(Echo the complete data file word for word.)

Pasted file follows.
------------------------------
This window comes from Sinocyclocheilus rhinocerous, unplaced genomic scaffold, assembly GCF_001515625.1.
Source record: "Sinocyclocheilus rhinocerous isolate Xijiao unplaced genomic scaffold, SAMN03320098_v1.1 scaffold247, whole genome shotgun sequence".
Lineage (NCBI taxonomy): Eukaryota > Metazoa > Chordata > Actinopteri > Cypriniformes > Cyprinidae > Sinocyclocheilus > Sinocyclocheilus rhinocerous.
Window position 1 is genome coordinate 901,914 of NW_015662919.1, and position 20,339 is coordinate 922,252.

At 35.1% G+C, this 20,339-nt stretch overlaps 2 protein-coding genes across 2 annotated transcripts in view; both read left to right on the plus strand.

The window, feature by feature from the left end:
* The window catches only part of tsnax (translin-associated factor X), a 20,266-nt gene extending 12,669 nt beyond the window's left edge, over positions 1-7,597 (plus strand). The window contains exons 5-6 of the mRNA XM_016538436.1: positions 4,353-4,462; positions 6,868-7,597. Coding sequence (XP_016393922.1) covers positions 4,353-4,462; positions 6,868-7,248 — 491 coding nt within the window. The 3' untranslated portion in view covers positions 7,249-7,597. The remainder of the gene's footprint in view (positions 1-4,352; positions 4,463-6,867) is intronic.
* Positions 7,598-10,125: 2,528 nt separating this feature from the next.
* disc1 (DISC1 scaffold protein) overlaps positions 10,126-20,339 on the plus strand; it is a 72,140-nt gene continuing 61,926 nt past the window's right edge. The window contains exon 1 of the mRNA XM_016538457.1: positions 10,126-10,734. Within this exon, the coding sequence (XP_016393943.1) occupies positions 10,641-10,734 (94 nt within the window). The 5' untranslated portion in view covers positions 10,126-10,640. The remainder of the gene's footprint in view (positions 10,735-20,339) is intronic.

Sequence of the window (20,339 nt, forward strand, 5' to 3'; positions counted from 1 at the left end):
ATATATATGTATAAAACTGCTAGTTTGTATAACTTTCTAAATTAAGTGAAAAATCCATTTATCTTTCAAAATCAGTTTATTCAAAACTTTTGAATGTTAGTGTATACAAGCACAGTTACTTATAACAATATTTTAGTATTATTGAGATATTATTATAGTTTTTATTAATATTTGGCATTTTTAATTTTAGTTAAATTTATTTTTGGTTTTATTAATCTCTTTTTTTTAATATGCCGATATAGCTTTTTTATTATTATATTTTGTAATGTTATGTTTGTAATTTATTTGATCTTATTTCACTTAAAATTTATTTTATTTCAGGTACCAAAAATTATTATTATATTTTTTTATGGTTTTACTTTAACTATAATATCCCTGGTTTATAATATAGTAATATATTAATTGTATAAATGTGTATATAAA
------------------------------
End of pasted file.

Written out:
This window comes from Sinocyclocheilus rhinocerous, unplaced genomic scaffold, assembly GCF_001515625.1.
Source record: "Sinocyclocheilus rhinocerous isolate Xijiao unplaced genomic scaffold, SAMN03320098_v1.1 scaffold247, whole genome shotgun sequence".
Lineage (NCBI taxonomy): Eukaryota > Metazoa > Chordata > Actinopteri > Cypriniformes > Cyprinidae > Sinocyclocheilus > Sinocyclocheilus rhinocerous.
Window position 1 is genome coordinate 901,914 of NW_015662919.1, and position 20,339 is coordinate 922,252.

At 35.1% G+C, this 20,339-nt stretch overlaps 2 protein-coding genes across 2 annotated transcripts in view; both read left to right on the plus strand.

The window, feature by feature from the left end:
* The window catches only part of tsnax (translin-associated factor X), a 20,266-nt gene extending 12,669 nt beyond the window's left edge, over positions 1-7,597 (plus strand). The window contains exons 5-6 of the mRNA XM_016538436.1: positions 4,353-4,462; positions 6,868-7,597. Coding sequence (XP_016393922.1) covers positions 4,353-4,462; positions 6,868-7,248 — 491 coding nt within the window. The 3' untranslated portion in view covers positions 7,249-7,597. The remainder of the gene's footprint in view (positions 1-4,352; positions 4,463-6,867) is intronic.
* Positions 7,598-10,125: 2,528 nt separating this feature from the next.
* disc1 (DISC1 scaffold protein) overlaps positions 10,126-20,339 on the plus strand; it is a 72,140-nt gene continuing 61,926 nt past the window's right edge. The window contains exon 1 of the mRNA XM_016538457.1: positions 10,126-10,734. Within this exon, the coding sequence (XP_016393943.1) occupies positions 10,641-10,734 (94 nt within the window). The 5' untranslated portion in view covers positions 10,126-10,640. The remainder of the gene's footprint in view (positions 10,735-20,339) is intronic.

Sequence of the window (20,339 nt, forward strand, 5' to 3'; positions counted from 1 at the left end):
ATATATATGTATAAAACTGCTAGTTTGTATAACTTTCTAAATTAAGTGAAAAATCCATTTATCTTTCAAAATCAGTTTATTCAAAACTTTTGAATGTTAGTGTATACAAGCACAGTTACTTATAACAATATTTTAGTATTATTGAGATATTATTATAGTTTTTATTAATATTTGGCATTTTTAATTTTAGTTAAATTTATTTTTGGTTTTATTAATCTCTTTTTTTTAATATGCCGATATAGCTTTTTTATTATTATATTTTGTAATGTTATGTTTGTAATTTATTTGATCTTATTTCACTTAAAATTTATTTTATTTCAGGTACCAAAAATTATTATTATATTTTTTTATGGTTTTACTTTAACTATAATATCCCTGGTTTATAATATAGTAATATATTAATTGTATAAATGTGTATATAAA